When was the last time you had a haircut? It might have been a while, but we bet it hasn’t been 12 years. Otherwise you might have some of the longest hair on Earth! That’s the case for Nilanshi Patel, whose hair is 6 1/2 feet long – the longest of any teenager. When Nilanshi was 6 years old, she got a bad haircut and hasn’t wanted to cut it again since. More than a decade later, she finally decided to chop those locks and get a new ’do. Her mom measured (twice, we’re sure) before cutting, and now Nilanshi has a hair-raising world record.
Wee ones: How long do you think your hair is? Guess in inches or feet, then measure with the help of a grown-up!
Little kids: A basketball hoop is 10 feet high. If Nilanshi is 5 feet tall and she gets her hair to stand straight up another 6 feet into the air, is her hair taller than a basketball hoop? Bonus: The longest hair ever measured was 18 feet 6 inches long! How much longer is that than Nilanshi’s 6 feet 6 inches?
Big kids: If you shave your own hair but it grows back at an incredible 1 1/2 foot per day, how many days does it take you to have longer hair than the 6-foot 6-inch world record? Bonus: If Nilanshi’s hair started at 0 and grew to 6 feet 6 inches in 12 years, how much did her hair grow in 1 year on average?
Wee ones: Different for everyone – some people might be able to measure their hair with a ruler, others may need a yardstick – or 2!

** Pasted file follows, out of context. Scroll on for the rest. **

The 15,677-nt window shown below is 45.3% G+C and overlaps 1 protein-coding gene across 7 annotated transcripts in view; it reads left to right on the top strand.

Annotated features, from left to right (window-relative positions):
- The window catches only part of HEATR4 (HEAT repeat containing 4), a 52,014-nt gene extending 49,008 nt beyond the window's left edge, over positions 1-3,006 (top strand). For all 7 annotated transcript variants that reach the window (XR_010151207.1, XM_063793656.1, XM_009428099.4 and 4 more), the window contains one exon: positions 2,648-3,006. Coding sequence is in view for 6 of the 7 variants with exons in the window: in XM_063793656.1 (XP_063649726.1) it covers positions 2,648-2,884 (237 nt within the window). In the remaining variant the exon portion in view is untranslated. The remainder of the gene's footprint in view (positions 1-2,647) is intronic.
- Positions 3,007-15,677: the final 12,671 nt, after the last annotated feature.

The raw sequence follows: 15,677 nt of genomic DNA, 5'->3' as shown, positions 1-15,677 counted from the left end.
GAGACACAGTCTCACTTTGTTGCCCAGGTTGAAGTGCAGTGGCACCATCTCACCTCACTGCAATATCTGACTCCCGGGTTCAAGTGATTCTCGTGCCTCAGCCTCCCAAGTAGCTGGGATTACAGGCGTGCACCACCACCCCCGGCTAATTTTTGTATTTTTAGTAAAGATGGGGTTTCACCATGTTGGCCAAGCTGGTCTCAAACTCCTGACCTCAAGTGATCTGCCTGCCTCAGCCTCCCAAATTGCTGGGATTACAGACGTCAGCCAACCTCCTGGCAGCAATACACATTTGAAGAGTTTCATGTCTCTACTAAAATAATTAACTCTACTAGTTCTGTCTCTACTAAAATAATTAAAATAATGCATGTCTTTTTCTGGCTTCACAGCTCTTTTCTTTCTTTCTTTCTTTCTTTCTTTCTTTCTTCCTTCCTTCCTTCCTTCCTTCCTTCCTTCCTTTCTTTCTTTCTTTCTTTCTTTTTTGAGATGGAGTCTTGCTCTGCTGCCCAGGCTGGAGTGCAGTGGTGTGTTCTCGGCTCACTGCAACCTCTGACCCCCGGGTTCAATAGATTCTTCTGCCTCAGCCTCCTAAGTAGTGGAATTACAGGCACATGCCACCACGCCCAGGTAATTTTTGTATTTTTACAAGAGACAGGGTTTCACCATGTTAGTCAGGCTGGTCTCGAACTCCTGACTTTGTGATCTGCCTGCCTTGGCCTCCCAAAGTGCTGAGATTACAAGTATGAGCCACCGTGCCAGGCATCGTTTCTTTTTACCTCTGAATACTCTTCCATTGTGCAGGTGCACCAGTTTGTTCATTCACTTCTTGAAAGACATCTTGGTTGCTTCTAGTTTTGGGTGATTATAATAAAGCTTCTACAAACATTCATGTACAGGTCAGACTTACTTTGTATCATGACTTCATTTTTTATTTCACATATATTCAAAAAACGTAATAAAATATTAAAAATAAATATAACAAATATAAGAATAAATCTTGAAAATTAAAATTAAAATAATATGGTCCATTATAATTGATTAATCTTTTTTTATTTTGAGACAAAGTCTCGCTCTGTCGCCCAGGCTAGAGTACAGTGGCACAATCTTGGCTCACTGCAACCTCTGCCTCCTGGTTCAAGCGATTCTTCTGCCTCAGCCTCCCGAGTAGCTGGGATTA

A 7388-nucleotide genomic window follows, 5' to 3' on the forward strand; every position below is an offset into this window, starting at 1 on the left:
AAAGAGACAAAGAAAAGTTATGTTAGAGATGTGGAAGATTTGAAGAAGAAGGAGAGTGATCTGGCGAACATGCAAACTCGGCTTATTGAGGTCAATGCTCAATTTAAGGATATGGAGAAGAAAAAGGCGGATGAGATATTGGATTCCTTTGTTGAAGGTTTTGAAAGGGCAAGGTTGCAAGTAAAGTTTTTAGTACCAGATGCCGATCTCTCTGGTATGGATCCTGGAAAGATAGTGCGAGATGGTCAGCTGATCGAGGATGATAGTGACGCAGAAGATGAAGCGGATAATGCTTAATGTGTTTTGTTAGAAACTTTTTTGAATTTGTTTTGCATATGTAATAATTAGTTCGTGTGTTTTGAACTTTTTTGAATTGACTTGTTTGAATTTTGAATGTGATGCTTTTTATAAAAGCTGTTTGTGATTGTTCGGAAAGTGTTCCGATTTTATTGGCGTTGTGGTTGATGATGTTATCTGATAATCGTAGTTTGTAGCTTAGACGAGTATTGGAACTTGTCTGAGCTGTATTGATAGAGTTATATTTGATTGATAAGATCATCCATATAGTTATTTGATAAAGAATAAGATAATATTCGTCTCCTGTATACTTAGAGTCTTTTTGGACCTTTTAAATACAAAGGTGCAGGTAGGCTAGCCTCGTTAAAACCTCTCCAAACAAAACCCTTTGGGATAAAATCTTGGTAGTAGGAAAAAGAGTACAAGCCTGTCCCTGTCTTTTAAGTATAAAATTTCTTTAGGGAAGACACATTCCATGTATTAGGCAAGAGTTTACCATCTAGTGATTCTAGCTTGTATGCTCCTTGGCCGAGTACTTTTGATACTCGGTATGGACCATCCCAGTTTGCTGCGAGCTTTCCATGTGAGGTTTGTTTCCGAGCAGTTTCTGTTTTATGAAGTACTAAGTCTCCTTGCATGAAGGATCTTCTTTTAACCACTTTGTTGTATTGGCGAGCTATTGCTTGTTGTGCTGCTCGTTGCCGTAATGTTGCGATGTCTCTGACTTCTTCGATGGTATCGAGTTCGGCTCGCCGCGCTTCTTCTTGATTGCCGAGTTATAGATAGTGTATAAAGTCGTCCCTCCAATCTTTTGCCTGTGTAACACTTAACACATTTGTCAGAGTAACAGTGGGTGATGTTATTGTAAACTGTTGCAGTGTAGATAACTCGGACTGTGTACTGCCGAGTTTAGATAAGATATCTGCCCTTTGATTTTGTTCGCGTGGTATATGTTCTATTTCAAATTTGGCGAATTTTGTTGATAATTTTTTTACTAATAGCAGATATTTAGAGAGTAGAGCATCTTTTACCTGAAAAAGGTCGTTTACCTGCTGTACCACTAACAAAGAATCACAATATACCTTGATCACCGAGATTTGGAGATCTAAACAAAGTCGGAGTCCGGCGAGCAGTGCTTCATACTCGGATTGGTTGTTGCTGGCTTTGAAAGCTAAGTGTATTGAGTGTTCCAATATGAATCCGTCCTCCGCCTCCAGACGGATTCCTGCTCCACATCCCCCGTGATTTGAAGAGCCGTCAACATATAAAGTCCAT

Little kids: Yes, her hair would stand 11 feet tall! Bonus: 12 feet longer.
Big kids: 5 days – 4 days makes your hair “only” 6 feet long, so you need one more hairy day. Bonus: 6 1/2 inches. You can convert 6 feet 6 inches to 78 inches and divide that by 12, or you can divide 6 feet / 12 and 6 inches / 12 and add those quotients (1/2 foot + 1/2 inch).
Laura Bilodeau Overdeck is founder and president of Bedtime Math Foundation. Her goal is to make math as playful for kids as it was for her when she was a child. Her mom had Laura baking before she could walk, and her dad had her using power tools at a very unsafe age, measuring lengths, widths and angles in the process. Armed with this early love of numbers, Laura went on to get a BA in astrophysics from Princeton University, and an MBA from the Wharton School of Business; she continues to star-gaze today. Laura’s other interests include her three lively children, chocolate, extreme vehicles, and Lego Mindstorms.